11



other information to estimate a recovery value for the security, the Company may conclude that the entire decline in fair value is deemed to be credit related and the loss is recorded in earnings.
Unrealized net capital gains and losses
Unrealized net capital gains and losses included in accumulated other comprehensive income are as follows:
($ in millions)
Fair
value
 
Gross unrealized
 
Unrealized net
gains (losses)
March 31, 2016
 
Gains
 
Losses
 
Fixed income securities
$
57,291

 
$
2,244

 
$
(580
)
 
$
1,664

Equity securities
5,117

 
475

 
(150
)
 
325

Short-term investments
3,526

 

 

 

Derivative instruments (1)
7

 
7

 
(3
)
 
4

Equity method (“EMA”) limited partnerships (2)
 

 
 

 
 

 
(5
)
Unrealized net capital gains and losses, pre-tax
 

 
 

 
 

 
1,988

Amounts recognized for:
 

 
 

 
 

 
 

Insurance reserves (3)
 

 
 

 
 

 

DAC and DSI (4)
 

 
 

 
 

 
(138
)
Amounts recognized
 

 
 

 
 

 
(138
)
Deferred income taxes
 

 
 

 
 

 
(650
)
Unrealized net capital gains and losses, after-tax
 

 
 

 
 

 
$
1,200

_______________
(1) 
Included in the fair value of derivative instruments are $3 million classified as assets and $(4) million classified as liabilities.
(2) 
Unrealized net capital gains and losses for limited partnership interests represent the Company’s share of EMA limited partnerships’ other comprehensive income. Fair value and gross unrealized gains and losses are not applicable.
(3) 
The insurance reserves adjustment represents the amount by which the reserve balance would increase if the net unrealized gains in the applicable product portfolios were realized and reinvested at current lower interest rates, resulting in a premium deficiency. Although the Company evaluates premium deficiencies on the combined performance of life insurance and immediate annuities with life contingencies, the adjustment, if any, primarily relates to structured settlement annuities with life contingencies, in addition to annuity buy-outs and certain payout annuities with life contingencies.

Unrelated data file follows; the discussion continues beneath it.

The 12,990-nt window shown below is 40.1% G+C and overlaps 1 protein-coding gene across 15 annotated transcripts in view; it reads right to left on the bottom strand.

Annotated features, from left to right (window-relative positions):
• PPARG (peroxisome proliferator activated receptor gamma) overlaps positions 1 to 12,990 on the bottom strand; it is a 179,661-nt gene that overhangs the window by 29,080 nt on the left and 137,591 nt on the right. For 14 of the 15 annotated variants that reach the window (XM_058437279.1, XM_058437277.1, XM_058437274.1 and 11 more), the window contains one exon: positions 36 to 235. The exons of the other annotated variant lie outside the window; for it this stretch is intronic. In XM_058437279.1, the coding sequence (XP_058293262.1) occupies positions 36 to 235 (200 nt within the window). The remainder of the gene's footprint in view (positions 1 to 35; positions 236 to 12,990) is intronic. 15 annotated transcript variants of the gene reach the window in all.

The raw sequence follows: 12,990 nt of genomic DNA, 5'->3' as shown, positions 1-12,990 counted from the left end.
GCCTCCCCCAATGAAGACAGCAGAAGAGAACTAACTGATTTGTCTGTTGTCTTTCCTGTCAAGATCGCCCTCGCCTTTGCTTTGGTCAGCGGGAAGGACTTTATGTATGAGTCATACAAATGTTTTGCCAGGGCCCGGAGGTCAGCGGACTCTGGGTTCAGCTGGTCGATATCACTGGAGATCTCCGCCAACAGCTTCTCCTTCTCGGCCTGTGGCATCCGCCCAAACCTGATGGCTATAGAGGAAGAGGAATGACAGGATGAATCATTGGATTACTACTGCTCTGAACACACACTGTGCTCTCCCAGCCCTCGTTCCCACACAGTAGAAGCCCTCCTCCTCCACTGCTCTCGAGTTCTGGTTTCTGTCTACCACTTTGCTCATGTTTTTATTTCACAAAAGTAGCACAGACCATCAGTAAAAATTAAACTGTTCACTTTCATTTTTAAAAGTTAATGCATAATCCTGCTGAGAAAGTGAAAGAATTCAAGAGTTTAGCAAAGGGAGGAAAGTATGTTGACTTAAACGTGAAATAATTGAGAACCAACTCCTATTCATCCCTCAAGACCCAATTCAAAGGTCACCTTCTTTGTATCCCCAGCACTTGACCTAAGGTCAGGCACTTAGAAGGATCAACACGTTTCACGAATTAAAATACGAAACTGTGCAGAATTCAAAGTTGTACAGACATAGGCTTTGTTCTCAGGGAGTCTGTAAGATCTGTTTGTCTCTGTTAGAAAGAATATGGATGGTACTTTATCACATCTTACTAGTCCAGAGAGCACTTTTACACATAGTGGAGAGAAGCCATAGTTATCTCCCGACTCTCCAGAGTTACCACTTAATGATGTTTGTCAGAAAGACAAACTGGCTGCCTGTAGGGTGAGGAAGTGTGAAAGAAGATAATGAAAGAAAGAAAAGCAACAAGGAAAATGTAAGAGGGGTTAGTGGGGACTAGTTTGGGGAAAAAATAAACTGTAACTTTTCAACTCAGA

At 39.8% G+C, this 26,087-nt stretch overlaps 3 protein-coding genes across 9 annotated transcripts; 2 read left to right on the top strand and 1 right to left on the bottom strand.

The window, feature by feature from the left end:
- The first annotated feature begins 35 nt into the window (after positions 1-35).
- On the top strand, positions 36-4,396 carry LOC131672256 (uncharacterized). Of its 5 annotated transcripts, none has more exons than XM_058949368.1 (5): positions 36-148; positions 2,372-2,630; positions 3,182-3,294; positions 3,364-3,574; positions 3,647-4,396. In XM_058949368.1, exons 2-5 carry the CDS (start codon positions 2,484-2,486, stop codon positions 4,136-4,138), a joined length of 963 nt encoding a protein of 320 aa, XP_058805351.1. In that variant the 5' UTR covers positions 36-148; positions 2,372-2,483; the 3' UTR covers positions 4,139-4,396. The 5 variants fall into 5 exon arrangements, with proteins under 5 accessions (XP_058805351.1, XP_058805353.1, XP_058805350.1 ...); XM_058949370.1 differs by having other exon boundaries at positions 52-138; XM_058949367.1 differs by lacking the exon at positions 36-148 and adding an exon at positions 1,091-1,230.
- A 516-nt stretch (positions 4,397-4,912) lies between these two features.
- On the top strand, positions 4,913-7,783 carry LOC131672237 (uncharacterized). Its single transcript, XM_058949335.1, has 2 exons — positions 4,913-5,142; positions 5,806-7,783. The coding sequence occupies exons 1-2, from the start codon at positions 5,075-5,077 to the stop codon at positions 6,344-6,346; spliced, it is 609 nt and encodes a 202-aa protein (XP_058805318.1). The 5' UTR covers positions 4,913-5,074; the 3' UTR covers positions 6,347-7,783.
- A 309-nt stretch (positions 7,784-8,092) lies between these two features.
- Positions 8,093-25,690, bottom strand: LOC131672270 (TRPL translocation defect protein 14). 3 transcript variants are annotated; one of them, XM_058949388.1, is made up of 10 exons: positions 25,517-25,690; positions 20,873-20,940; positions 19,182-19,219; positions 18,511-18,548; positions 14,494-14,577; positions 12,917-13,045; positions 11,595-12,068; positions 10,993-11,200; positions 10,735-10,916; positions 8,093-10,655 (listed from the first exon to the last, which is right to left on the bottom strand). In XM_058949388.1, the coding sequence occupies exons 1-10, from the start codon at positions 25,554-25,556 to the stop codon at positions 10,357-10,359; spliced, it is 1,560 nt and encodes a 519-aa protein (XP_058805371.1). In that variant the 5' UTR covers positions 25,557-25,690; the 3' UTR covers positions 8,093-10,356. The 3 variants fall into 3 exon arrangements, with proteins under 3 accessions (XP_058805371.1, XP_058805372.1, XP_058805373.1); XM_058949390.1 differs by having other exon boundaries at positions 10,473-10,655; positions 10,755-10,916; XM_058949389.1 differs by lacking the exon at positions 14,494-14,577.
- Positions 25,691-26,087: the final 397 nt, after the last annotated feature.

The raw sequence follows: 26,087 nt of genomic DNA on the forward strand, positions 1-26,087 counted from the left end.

(4) 
The DAC and DSI adjustment balance represents the amount by which the amortization of DAC and DSI would increase or decrease if the unrealized gains or losses in the respective product portfolios were realized.
($ in millions)
Fair
value
 
Gross unrealized
 
Unrealized net
gains (losses)
December 31, 2015
 
Gains
 
Losses
 
Fixed income securities
$
57,948

 
$
1,707

 
$
(960
)
 
$
747

Equity securities
5,082

 
415

 
(139
)
 
276

Short-term investments
2,122

 

 

 

Derivative instruments (1)
10

 
10

 
(4
)
 
6

EMA limited partnerships
 

 
 

 
 

 
(4
)
Unrealized net capital gains and losses, pre-tax
 

 
 

 
 

 
1,025

Amounts recognized for:
 

 
 

 
 

 
 

Insurance reserves
 

 
 

 
 

 

DAC and DSI
 

 
 

 
 

 
(67
)
Amounts recognized
 

 
 

 
 

 
(67
)
Deferred income taxes
 

 
 

 
 

 
(338
)
Unrealized net capital gains and losses, after-tax
 

 
 

 
 

 
$
620

_______________
(1) 
Included in the fair value of derivative instruments are $6 million classified as assets and $(4) million classified as liabilities.








12



Change in unrealized net capital gains and losses
The change in unrealized net capital gains and losses for the three months ended March 31, 2016 is as follows: